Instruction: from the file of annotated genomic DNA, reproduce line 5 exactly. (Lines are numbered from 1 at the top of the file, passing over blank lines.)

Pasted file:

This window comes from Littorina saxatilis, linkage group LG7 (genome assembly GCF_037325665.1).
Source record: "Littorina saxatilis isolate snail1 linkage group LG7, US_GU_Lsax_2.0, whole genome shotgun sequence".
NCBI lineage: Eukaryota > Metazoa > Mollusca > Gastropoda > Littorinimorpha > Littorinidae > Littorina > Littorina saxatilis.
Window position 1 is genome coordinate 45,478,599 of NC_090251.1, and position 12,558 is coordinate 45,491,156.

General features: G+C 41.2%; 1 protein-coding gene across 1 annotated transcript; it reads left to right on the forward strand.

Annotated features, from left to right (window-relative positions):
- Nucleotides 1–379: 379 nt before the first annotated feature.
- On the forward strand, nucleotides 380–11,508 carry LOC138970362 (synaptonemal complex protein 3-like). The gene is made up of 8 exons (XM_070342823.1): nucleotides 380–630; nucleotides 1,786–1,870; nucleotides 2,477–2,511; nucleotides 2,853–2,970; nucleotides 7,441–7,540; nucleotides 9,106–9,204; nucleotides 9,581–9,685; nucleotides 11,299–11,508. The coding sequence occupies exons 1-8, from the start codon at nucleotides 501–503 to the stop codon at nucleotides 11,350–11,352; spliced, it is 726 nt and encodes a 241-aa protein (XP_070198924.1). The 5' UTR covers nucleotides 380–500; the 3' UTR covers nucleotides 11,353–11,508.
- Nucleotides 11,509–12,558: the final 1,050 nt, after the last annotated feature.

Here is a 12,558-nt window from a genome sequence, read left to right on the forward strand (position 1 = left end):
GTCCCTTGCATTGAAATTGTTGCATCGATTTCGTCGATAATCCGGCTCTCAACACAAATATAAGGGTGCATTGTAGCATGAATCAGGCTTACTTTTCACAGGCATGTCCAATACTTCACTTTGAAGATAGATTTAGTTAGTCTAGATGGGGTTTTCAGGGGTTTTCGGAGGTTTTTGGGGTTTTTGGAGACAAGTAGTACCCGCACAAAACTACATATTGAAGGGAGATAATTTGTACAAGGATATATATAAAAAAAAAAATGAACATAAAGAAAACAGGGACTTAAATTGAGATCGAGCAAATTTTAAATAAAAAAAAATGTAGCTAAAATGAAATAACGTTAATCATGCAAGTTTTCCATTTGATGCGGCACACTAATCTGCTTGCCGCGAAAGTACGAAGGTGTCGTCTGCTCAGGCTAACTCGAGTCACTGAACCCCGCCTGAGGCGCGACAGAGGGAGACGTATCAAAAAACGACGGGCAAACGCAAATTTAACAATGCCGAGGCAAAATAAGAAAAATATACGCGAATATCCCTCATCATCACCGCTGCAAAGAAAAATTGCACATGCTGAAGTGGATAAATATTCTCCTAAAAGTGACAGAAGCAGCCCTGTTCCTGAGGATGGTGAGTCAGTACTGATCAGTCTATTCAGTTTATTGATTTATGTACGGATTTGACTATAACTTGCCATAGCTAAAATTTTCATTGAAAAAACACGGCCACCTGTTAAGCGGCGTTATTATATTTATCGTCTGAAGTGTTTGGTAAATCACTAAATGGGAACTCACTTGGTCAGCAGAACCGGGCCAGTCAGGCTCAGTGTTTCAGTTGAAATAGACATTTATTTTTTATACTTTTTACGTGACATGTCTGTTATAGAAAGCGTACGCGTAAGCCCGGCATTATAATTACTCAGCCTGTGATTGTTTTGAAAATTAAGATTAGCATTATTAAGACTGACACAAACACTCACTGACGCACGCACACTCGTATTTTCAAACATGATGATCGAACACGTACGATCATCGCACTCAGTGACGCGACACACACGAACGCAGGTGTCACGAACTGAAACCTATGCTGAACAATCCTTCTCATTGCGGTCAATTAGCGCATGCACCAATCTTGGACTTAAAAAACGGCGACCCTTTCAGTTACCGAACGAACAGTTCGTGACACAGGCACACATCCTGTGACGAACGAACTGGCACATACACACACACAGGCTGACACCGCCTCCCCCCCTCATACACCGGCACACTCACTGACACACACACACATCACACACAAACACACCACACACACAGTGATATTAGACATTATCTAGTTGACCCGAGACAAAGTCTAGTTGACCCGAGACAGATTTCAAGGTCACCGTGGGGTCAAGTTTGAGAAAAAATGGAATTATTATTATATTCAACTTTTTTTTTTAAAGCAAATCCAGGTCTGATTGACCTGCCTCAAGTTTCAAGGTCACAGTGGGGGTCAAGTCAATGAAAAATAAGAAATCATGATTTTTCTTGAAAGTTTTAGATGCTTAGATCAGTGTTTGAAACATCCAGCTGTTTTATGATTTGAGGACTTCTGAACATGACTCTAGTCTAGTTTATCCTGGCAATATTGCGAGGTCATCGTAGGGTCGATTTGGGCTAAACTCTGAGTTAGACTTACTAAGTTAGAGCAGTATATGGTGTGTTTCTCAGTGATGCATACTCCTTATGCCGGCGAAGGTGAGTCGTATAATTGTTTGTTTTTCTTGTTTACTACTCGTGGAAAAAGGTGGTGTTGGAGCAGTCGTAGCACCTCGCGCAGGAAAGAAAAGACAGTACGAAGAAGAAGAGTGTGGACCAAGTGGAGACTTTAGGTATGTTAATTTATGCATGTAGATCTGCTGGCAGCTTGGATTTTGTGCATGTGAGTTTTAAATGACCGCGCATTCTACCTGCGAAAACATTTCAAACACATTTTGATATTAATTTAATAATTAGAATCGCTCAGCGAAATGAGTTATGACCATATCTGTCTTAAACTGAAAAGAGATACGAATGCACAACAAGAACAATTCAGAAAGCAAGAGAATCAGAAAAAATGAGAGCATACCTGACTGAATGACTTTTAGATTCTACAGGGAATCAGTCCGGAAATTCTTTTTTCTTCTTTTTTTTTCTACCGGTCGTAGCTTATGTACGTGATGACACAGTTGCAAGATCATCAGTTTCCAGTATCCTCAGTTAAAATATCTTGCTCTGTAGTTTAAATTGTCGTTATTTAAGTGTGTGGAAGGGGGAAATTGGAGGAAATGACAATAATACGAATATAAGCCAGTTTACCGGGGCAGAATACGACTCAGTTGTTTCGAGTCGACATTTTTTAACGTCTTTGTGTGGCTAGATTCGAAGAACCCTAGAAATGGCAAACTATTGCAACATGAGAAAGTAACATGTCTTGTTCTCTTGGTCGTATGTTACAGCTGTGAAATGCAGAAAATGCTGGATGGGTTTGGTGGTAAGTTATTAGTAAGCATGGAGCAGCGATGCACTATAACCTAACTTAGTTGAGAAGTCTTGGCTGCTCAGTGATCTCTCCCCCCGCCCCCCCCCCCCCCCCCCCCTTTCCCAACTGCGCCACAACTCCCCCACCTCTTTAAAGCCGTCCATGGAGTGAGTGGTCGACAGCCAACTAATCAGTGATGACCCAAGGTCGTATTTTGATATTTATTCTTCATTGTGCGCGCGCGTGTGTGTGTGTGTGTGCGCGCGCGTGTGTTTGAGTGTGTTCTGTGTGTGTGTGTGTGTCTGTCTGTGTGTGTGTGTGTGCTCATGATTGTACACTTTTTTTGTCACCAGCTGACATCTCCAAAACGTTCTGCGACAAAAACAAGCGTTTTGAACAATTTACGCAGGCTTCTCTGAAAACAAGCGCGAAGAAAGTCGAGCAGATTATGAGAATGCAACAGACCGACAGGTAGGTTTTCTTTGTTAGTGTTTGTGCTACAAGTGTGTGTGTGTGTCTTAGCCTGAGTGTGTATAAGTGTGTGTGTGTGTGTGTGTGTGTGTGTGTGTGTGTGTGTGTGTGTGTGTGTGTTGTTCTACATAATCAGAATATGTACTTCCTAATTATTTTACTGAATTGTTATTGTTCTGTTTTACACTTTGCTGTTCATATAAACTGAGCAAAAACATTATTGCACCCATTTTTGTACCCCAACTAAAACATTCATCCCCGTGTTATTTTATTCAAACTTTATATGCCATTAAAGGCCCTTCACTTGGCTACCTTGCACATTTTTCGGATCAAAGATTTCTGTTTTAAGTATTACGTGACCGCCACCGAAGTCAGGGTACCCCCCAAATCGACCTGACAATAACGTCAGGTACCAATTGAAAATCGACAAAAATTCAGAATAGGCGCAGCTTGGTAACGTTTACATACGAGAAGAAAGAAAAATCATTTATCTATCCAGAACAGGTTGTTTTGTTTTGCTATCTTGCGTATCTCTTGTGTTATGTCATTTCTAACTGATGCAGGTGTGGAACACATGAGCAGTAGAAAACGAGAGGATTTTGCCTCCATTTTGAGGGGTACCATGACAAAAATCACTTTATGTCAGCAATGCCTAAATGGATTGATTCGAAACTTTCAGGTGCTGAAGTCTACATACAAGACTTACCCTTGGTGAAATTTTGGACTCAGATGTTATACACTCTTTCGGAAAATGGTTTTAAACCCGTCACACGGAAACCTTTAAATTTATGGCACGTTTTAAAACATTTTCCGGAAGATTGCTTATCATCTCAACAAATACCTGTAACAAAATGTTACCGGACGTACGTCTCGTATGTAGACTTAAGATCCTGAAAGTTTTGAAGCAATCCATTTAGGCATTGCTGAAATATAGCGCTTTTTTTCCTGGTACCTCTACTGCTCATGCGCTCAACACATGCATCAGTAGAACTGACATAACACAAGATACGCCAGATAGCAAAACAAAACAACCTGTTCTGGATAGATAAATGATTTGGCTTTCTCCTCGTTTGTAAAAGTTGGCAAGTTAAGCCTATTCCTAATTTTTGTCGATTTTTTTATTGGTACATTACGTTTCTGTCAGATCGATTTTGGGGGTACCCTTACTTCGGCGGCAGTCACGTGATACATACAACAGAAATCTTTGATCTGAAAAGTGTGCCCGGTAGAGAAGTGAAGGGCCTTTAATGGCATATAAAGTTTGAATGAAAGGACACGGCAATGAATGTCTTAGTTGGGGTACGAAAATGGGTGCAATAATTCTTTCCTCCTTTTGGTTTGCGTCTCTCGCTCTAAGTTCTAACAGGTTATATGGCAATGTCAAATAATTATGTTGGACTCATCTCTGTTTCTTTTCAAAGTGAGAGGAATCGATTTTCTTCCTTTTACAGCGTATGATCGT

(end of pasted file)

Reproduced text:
General features: G+C 41.2%; 1 protein-coding gene across 1 annotated transcript; it reads left to right on the forward strand.